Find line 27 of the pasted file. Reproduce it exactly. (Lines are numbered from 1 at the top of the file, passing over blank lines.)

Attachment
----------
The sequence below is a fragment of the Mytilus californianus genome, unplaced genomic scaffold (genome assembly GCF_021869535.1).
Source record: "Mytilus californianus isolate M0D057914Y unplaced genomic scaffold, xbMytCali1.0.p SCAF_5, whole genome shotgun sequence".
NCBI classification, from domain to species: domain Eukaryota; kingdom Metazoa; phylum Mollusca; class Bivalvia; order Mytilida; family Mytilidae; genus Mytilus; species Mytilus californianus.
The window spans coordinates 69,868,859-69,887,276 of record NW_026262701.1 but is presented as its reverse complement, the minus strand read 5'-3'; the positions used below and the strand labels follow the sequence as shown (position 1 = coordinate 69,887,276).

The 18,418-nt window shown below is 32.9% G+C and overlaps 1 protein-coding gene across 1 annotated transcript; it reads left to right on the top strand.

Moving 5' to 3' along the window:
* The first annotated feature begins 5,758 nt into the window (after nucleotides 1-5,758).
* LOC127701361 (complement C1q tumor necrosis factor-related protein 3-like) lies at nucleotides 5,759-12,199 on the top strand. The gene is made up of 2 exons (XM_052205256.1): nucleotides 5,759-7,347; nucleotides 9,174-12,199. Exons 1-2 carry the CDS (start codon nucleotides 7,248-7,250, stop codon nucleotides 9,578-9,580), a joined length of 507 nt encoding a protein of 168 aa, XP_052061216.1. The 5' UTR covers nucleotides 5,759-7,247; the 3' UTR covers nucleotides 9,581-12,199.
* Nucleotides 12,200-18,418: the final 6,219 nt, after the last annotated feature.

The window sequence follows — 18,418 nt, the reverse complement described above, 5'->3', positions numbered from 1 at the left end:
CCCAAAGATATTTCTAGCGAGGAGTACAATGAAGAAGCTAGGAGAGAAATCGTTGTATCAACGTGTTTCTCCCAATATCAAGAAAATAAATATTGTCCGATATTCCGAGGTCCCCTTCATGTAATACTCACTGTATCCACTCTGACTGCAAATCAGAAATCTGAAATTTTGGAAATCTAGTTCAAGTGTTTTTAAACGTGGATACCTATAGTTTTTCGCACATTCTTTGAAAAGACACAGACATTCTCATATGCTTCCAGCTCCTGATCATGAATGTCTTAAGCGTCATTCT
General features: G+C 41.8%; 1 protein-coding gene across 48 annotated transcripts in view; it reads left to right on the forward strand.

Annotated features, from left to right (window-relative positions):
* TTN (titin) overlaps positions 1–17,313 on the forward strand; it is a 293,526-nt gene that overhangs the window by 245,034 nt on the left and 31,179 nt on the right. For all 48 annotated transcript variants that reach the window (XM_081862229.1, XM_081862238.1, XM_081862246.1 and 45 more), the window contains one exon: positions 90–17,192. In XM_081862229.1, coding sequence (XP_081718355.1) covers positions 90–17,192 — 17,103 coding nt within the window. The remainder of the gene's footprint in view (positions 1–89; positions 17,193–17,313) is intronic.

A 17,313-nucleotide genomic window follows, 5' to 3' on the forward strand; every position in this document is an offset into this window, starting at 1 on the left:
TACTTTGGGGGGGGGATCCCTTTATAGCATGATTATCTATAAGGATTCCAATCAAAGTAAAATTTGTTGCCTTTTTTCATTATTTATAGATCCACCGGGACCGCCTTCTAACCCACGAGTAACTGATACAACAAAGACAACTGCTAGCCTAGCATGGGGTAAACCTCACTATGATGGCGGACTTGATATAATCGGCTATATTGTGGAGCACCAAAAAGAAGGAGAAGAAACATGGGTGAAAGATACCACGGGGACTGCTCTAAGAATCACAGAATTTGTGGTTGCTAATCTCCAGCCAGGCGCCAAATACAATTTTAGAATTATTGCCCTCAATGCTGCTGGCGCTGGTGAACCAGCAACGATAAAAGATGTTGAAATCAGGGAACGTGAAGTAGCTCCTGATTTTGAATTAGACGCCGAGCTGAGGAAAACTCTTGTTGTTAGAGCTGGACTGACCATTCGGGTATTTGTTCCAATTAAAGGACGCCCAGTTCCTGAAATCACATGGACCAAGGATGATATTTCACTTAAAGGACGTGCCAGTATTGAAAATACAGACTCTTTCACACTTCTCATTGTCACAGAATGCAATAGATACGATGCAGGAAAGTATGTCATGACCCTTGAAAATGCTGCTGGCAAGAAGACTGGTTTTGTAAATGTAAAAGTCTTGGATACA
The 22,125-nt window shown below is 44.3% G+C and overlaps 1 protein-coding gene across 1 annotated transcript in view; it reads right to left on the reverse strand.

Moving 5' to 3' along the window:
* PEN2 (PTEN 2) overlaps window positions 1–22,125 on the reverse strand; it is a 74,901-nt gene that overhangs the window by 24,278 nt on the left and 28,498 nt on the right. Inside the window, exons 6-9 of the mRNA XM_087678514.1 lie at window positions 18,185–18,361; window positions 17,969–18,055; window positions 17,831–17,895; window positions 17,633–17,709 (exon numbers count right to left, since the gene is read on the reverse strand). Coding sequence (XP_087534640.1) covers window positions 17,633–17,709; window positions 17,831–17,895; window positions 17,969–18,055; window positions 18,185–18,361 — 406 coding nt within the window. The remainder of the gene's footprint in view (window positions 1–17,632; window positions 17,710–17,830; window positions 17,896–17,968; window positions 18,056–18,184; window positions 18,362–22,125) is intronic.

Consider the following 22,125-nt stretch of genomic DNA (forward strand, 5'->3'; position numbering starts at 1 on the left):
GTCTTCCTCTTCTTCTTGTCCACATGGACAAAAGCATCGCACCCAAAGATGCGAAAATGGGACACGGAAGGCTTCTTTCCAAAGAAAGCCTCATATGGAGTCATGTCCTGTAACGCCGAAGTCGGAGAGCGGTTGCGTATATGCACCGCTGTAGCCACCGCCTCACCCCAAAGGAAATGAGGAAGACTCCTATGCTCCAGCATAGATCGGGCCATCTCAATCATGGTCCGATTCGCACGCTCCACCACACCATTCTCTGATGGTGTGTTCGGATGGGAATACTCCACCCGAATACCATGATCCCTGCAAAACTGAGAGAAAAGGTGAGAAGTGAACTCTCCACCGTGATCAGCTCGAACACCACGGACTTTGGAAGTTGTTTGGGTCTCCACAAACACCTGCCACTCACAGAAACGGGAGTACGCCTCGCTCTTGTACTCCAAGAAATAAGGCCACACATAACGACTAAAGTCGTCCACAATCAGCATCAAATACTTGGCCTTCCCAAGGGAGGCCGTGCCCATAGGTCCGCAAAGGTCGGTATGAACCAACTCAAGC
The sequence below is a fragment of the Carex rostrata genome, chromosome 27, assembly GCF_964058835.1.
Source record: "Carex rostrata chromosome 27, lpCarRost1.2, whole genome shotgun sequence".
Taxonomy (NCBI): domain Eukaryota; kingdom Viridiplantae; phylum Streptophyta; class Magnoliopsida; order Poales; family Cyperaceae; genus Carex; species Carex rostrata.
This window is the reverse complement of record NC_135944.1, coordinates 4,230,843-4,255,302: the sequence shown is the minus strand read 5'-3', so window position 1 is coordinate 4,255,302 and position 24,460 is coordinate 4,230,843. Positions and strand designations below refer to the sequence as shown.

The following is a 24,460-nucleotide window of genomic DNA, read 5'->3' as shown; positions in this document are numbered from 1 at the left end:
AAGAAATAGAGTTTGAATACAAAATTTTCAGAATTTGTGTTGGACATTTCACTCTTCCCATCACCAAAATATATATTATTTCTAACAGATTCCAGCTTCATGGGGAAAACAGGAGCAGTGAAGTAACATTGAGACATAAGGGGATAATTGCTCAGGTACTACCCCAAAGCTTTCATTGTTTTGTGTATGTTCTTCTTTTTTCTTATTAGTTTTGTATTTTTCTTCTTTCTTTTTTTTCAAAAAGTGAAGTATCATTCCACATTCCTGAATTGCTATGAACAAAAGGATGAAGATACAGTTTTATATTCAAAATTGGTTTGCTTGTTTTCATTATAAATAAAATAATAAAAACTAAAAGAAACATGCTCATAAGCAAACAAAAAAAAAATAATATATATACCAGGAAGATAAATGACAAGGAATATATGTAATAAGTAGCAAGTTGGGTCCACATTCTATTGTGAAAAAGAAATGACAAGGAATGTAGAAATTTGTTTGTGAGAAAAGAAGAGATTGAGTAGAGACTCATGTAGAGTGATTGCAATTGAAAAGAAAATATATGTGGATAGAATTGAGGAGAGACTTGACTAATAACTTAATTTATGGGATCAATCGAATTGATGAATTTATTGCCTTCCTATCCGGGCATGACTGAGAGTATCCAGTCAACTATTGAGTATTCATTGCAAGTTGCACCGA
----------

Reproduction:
AAGAAATAGAGTTTGAATACAAAATTTTCAGAATTTGTGTTGGACATTTCACTCTTCCCATCACCAAAATATATATTATTTCTAACAGATTCCAGCTTCATGGGGAAAACAGGAGCAGTGAAGTAACATTGAGACATAAGGGGATAATTGCTCAGGTACTACCCCAAAGCTTTCATTGTTTTGTGTATGTTCTTCTTTTTTCTTATTAGTTTTGTATTTTTCTTCTTTCTTTTTTTTCAAAAAGTGAAGTATCATTCCACATTCCTGAATTGCTATGAACAAAAGGATGAAGATACAGTTTTATATTCAAAATTGGTTTGCTTGTTTTCATTATAAATAAAATAATAAAAACTAAAAGAAACATGCTCATAAGCAAACAAAAAAAAAATAATATATATACCAGGAAGATAAATGACAAGGAATATATGTAATAAGTAGCAAGTTGGGTCCACATTCTATTGTGAAAAAGAAATGACAAGGAATGTAGAAATTTGTTTGTGAGAAAAGAAGAGATTGAGTAGAGACTCATGTAGAGTGATTGCAATTGAAAAGAAAATATATGTGGATAGAATTGAGGAGAGACTTGACTAATAACTTAATTTATGGGATCAATCGAATTGATGAATTTATTGCCTTCCTATCCGGGCATGACTGAGAGTATCCAGTCAACTATTGAGTATTCATTGCAAGTTGCACCGA